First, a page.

Paul was telling the Corinthians that they should be able to learn from Israelâs example. They were to look back through the nationâs history with observant eyes so they would not make the same mistakes. He attached the reason in the form of a grave warning: Those who think they could not repeat the same mistakes should take heedâthey could easily fall into the same bad attitudes and conduct, and suffer the results.
How much more should weâwho are living at the end of the ageâtake Paulâs admonition to heart?
Constant Murmuring and Complaining
Through a series of miraculous plagues sent on the Egyptians, God had delivered Israel out of Egypt.
But now, the situation looked hopeless. Israel was trapped by the Red Sea in front, mountains to the left and right, and Pharaohâs army behind.
Upon seeing their dire circumstances, the Israelites complained. âBecause there were no graves in Egypt, have you taken us away to die in the wilderness?â they asked Moses. âWherefore have you dealt thus with us, to carry us forth out of Egypt? Is not this the word that we did tell you in Egypt, saying, let us alone, that we may serve the Egyptians? For it had been better for us to serve the Egyptians, than that we should die in the wildernessâ (Ex. 14:11-12).
They began a pattern of groaning and complaining.
Even after God parted the Red Sea, blocked Pharaohâs army from overtaking them while they crossed over on dry ground, and then allowed the Egyptians to follow for the purpose of drowning them in full view of the Israelites, in the weeks and months ahead God had to endure their faithless complaining.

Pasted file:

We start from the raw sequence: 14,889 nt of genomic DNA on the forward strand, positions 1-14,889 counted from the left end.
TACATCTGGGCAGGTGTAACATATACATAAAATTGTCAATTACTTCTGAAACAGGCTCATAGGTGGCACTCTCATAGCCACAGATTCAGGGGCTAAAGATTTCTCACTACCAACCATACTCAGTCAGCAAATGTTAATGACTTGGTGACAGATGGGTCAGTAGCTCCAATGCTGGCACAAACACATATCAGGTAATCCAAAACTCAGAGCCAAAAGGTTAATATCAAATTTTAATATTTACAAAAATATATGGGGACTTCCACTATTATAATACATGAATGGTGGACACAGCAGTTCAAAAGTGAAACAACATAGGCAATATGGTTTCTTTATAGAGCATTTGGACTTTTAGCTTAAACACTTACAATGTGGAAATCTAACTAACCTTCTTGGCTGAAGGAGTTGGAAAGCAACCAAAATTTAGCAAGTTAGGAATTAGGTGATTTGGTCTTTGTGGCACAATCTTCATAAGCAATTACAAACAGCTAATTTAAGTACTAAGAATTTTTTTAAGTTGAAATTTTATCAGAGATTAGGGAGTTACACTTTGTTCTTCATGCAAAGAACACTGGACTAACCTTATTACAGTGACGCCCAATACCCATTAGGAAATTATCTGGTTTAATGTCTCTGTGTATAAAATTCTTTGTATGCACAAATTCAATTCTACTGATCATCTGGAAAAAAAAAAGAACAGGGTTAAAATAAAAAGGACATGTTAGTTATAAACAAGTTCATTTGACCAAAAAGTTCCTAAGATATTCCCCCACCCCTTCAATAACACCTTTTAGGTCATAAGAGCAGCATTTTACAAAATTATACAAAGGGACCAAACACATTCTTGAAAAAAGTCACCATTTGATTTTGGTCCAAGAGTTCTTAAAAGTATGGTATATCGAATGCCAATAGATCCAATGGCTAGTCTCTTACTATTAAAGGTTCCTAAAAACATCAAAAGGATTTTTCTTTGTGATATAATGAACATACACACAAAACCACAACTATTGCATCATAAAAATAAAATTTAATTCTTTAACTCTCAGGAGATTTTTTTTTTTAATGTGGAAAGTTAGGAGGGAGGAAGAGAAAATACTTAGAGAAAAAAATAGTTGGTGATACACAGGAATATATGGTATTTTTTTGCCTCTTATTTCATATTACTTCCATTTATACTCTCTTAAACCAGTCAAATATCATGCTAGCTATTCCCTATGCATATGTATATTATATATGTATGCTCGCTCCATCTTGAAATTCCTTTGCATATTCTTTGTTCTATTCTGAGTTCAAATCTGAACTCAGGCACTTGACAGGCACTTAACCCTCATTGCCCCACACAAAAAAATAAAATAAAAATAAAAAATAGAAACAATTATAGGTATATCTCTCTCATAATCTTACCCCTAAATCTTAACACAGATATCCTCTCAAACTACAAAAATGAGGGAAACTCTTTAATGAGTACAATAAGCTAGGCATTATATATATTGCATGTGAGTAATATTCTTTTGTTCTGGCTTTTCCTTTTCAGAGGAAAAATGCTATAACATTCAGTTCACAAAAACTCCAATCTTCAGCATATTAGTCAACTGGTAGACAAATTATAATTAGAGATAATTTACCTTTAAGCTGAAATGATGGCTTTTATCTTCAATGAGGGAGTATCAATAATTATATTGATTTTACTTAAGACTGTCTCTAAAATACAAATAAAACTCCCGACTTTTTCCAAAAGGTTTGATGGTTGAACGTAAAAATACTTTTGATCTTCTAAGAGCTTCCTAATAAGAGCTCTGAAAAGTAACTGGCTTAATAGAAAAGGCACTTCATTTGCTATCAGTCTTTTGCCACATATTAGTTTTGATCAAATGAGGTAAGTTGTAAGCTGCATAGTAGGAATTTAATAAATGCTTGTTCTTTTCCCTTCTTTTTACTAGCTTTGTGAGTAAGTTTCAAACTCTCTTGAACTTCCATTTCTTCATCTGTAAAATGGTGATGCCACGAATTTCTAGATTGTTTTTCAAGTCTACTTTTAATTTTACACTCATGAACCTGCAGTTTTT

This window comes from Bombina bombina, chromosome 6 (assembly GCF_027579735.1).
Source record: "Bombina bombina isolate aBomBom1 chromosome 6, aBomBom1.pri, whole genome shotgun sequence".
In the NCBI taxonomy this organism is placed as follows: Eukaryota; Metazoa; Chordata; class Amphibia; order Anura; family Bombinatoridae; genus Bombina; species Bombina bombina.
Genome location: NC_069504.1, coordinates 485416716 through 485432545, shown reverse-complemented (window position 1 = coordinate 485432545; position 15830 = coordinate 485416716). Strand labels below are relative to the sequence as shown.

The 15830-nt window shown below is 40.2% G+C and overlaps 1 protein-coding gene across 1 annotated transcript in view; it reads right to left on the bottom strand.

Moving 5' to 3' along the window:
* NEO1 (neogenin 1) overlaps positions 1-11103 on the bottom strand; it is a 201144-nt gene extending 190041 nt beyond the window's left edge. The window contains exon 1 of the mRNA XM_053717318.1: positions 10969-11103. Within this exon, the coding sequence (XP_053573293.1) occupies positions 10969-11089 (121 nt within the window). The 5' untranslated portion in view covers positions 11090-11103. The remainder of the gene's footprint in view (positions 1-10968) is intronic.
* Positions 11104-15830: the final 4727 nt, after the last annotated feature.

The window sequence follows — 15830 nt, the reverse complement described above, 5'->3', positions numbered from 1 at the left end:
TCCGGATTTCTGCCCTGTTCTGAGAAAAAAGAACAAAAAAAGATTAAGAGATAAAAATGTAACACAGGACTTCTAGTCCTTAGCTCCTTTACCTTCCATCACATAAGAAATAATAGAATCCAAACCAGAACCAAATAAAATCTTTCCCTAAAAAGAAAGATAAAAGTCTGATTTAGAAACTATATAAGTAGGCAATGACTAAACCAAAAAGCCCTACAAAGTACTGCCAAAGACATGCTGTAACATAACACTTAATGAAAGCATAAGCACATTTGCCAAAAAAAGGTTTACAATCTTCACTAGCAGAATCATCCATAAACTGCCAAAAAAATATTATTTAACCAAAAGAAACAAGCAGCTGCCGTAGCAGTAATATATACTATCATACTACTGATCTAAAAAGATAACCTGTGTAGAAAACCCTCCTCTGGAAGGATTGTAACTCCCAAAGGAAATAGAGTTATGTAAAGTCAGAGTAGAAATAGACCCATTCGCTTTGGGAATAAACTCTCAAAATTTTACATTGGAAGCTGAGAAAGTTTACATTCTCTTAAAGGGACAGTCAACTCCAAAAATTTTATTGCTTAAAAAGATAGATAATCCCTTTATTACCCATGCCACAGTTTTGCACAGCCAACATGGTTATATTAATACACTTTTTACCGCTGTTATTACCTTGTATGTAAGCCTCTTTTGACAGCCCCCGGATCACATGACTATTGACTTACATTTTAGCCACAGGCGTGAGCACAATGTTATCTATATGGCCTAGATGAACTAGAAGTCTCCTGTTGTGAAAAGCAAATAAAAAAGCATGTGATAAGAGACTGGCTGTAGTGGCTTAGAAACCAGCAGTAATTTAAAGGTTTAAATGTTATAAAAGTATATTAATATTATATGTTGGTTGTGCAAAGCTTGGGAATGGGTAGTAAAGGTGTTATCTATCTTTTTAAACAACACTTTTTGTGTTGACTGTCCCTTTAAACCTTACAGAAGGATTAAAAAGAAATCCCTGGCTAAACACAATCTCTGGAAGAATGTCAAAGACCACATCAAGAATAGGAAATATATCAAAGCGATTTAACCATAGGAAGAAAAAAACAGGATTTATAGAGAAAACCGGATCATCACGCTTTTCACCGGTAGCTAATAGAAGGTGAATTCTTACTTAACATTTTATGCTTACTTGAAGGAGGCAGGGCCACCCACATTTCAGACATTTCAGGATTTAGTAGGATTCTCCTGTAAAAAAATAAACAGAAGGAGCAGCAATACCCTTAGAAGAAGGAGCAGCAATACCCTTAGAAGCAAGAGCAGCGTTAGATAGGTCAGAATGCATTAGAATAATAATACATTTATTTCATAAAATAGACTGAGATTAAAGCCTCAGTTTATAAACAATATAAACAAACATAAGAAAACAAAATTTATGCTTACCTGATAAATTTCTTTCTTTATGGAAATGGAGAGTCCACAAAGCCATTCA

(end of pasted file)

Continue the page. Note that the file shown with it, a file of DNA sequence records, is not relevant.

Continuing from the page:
These amazing feats of divine intervention should have been enough for them to trust their lives into His hands. But as the Bible records, it was not.
Just a few short weeks later, having come to the wilderness of Sin, âthe whole congregation of the children of Israel murmured against Moses and AaronâŠ[and] said unto them, Would to God we had died by the hand of the Lord in the land of Egypt, when we sat by the flesh pots, and when we did eat bread to the full; for you have brought us forth into this wilderness, to kill this whole assembly with hungerâ (Ex. 16:2-3).
They were soon to be informed their murmuring was actually directed at God.
âAnd Moses and Aaron said unto all the children of Israel, At even, then you shall know that the Lord has brought you out from the land of Egypt. And in the morning, then you shall see the glory of the Lord; for that He hears your murmurings against the Lord: and what are we that you murmur against us? And Moses said This shall be, when the Lord shall give you in the evening flesh to eat, and in the morning bread to the full; for that the Lord hears your murmurings which you murmur against Him: and what are we? Your murmurings are not against us, but against the Lordâ (vs. 6-8).
How easy it can be to complain, gripe and groan about difficult circumstances that can arise from trying to follow the path to which God has called us. Difficulties with our employer over the Sabbath and Holy Days, troubles with family because we will not participate with them in worldly holidays, and perhaps having to make sacrifices to obey Godâs tithing law, can at times seem unbearable. If not careful, we can begin to think life was better before God called us. We can begin to look back to our former life, forgetting the miserable condition from which we were called.
Perhaps you have even expressed similar thoughts. This is the tendency of the flesh.